Fortunately for Jason, he purchased a disability insurance policy with an own occupation definition. This means that his policy would pay benefits if he couldn’t practice as an orthopedic surgeon, even if he could see patients in another capacity or retrain in a different specialty. Immediately following the accident, his prognosis was unclear.
Furthermore, at the time Jason purchased his disability insurance policy, he purchased future increase options on his policy so he can now purchase more benefit as his income increases, even though he may never medically qualify for benefits without an exclusion. His future increase options will not have any medical exclusions.
A year has now passed and Jason is back working as a surgeon. In today’s local paper, this article was posted. I feel grateful to have been able to help Jason and be part of his recovery. He is an inspiration to others. I wish him all the best!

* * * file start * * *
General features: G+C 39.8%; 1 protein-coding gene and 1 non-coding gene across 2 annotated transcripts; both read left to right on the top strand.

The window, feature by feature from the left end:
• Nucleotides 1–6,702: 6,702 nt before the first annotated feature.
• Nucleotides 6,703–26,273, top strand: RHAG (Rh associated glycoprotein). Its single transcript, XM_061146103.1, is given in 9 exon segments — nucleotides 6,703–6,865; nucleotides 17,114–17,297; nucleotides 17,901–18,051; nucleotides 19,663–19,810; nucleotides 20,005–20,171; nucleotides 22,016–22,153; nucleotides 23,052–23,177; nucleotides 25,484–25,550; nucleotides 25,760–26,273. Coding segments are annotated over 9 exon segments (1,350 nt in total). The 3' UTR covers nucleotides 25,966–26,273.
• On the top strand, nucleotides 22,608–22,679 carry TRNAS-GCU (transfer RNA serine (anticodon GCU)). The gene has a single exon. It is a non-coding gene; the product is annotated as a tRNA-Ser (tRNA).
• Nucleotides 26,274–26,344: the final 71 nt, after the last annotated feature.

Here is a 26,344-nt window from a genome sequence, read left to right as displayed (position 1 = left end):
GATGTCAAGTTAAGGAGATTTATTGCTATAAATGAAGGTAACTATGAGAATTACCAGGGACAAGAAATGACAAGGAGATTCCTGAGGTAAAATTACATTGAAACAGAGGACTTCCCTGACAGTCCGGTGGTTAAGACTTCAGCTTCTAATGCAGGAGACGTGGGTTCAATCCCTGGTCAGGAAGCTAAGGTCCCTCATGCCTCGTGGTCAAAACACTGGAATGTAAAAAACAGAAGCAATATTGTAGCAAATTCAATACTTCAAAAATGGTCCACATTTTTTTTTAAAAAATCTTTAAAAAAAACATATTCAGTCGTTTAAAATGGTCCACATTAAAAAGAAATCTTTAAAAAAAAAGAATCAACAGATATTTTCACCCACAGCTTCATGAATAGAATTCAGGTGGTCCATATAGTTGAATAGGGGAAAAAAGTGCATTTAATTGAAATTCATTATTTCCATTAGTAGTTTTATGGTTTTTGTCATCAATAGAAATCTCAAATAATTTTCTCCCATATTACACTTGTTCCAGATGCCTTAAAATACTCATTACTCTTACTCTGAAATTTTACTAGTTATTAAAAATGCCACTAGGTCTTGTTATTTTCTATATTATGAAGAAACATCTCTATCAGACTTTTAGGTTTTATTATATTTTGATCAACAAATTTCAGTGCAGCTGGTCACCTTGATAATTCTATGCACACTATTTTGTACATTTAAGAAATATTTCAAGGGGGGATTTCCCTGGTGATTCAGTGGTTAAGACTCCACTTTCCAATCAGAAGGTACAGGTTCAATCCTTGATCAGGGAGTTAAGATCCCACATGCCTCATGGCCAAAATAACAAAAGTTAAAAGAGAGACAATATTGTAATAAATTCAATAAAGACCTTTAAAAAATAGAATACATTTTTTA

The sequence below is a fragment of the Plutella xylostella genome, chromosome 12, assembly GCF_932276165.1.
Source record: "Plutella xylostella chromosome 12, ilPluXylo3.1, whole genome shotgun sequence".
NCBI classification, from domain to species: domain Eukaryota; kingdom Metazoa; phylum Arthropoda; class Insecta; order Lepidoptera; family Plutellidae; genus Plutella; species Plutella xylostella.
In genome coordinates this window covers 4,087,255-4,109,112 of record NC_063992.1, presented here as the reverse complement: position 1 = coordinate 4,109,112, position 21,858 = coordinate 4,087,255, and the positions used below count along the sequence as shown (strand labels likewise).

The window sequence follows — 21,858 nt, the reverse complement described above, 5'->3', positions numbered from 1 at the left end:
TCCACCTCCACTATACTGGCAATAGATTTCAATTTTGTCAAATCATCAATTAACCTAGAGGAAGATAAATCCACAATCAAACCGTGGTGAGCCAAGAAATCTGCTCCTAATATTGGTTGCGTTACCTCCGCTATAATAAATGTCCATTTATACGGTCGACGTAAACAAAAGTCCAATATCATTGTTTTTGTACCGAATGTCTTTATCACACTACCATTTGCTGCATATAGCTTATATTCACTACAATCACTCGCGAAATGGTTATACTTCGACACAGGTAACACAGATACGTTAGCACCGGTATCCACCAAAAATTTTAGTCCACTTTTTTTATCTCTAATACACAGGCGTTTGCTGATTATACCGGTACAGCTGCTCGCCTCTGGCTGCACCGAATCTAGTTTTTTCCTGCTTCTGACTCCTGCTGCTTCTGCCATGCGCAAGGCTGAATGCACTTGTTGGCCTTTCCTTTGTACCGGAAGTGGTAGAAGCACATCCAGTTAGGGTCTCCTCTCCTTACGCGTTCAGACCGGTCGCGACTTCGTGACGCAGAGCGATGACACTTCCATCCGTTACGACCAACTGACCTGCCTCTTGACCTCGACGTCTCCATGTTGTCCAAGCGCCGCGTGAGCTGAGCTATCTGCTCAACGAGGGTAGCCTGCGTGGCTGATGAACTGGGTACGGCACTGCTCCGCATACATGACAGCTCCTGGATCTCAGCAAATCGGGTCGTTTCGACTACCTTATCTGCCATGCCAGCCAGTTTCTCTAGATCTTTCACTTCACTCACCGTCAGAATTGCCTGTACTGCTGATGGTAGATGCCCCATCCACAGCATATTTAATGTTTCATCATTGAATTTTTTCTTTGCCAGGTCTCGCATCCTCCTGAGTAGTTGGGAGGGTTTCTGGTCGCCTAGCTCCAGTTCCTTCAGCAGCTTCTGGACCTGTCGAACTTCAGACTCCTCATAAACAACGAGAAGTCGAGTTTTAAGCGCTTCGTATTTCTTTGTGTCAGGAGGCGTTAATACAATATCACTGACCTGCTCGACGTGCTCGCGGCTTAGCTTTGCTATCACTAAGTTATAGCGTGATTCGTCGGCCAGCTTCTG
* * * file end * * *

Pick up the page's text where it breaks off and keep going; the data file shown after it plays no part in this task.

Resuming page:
Year after crash, doctor operating again-Denver Post 08/09/2009
Two troopers saved Rhodes’ livelihood and life from a car fire.
By Chris Vanderveen
Posted: 08/09/2009 01:00:00 AM MDT
Pediatric surgeon Jason Rhodes was rescued from his car in August 2008. About 20 percent of his body was burned. ( 9News )
AURORA – Jason Rhodes saw one bright flash in his rear-view mirror. Less than a second later, his sport utility vehicle became an accordion. The semi had done its worst.
But the fire was just getting started.